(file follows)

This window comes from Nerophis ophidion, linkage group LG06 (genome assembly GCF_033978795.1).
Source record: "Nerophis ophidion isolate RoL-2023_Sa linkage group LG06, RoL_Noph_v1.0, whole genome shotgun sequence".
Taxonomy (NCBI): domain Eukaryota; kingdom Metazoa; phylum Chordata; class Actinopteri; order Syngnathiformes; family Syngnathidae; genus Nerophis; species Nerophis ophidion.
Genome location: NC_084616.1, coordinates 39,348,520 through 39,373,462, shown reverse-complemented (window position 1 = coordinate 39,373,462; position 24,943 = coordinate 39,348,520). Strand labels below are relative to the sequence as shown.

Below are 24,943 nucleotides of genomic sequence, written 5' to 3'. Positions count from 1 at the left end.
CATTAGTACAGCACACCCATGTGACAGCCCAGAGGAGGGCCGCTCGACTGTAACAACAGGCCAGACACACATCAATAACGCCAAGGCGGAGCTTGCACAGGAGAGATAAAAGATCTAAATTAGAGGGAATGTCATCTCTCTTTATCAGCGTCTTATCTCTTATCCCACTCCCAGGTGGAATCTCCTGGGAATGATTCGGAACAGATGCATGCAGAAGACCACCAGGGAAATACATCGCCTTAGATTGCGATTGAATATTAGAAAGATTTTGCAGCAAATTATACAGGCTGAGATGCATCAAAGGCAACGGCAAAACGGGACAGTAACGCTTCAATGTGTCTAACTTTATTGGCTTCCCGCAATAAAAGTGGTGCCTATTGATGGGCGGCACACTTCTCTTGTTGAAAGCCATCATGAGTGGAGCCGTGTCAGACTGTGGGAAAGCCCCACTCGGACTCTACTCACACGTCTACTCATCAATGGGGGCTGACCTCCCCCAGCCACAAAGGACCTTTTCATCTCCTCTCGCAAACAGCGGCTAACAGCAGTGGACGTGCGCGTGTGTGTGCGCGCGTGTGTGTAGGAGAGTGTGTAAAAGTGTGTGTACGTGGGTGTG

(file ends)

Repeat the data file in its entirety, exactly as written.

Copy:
This window comes from Nerophis ophidion, linkage group LG06 (genome assembly GCF_033978795.1).
Source record: "Nerophis ophidion isolate RoL-2023_Sa linkage group LG06, RoL_Noph_v1.0, whole genome shotgun sequence".
Taxonomy (NCBI): domain Eukaryota; kingdom Metazoa; phylum Chordata; class Actinopteri; order Syngnathiformes; family Syngnathidae; genus Nerophis; species Nerophis ophidion.
Genome location: NC_084616.1, coordinates 39,348,520 through 39,373,462, shown reverse-complemented (window position 1 = coordinate 39,373,462; position 24,943 = coordinate 39,348,520). Strand labels below are relative to the sequence as shown.

Below are 24,943 nucleotides of genomic sequence, written 5' to 3'. Positions count from 1 at the left end.
CATTAGTACAGCACACCCATGTGACAGCCCAGAGGAGGGCCGCTCGACTGTAACAACAGGCCAGACACACATCAATAACGCCAAGGCGGAGCTTGCACAGGAGAGATAAAAGATCTAAATTAGAGGGAATGTCATCTCTCTTTATCAGCGTCTTATCTCTTATCCCACTCCCAGGTGGAATCTCCTGGGAATGATTCGGAACAGATGCATGCAGAAGACCACCAGGGAAATACATCGCCTTAGATTGCGATTGAATATTAGAAAGATTTTGCAGCAAATTATACAGGCTGAGATGCATCAAAGGCAACGGCAAAACGGGACAGTAACGCTTCAATGTGTCTAACTTTATTGGCTTCCCGCAATAAAAGTGGTGCCTATTGATGGGCGGCACACTTCTCTTGTTGAAAGCCATCATGAGTGGAGCCGTGTCAGACTGTGGGAAAGCCCCACTCGGACTCTACTCACACGTCTACTCATCAATGGGGGCTGACCTCCCCCAGCCACAAAGGACCTTTTCATCTCCTCTCGCAAACAGCGGCTAACAGCAGTGGACGTGCGCGTGTGTGTGCGCGCGTGTGTGTAGGAGAGTGTGTAAAAGTGTGTGTACGTGGGTGTG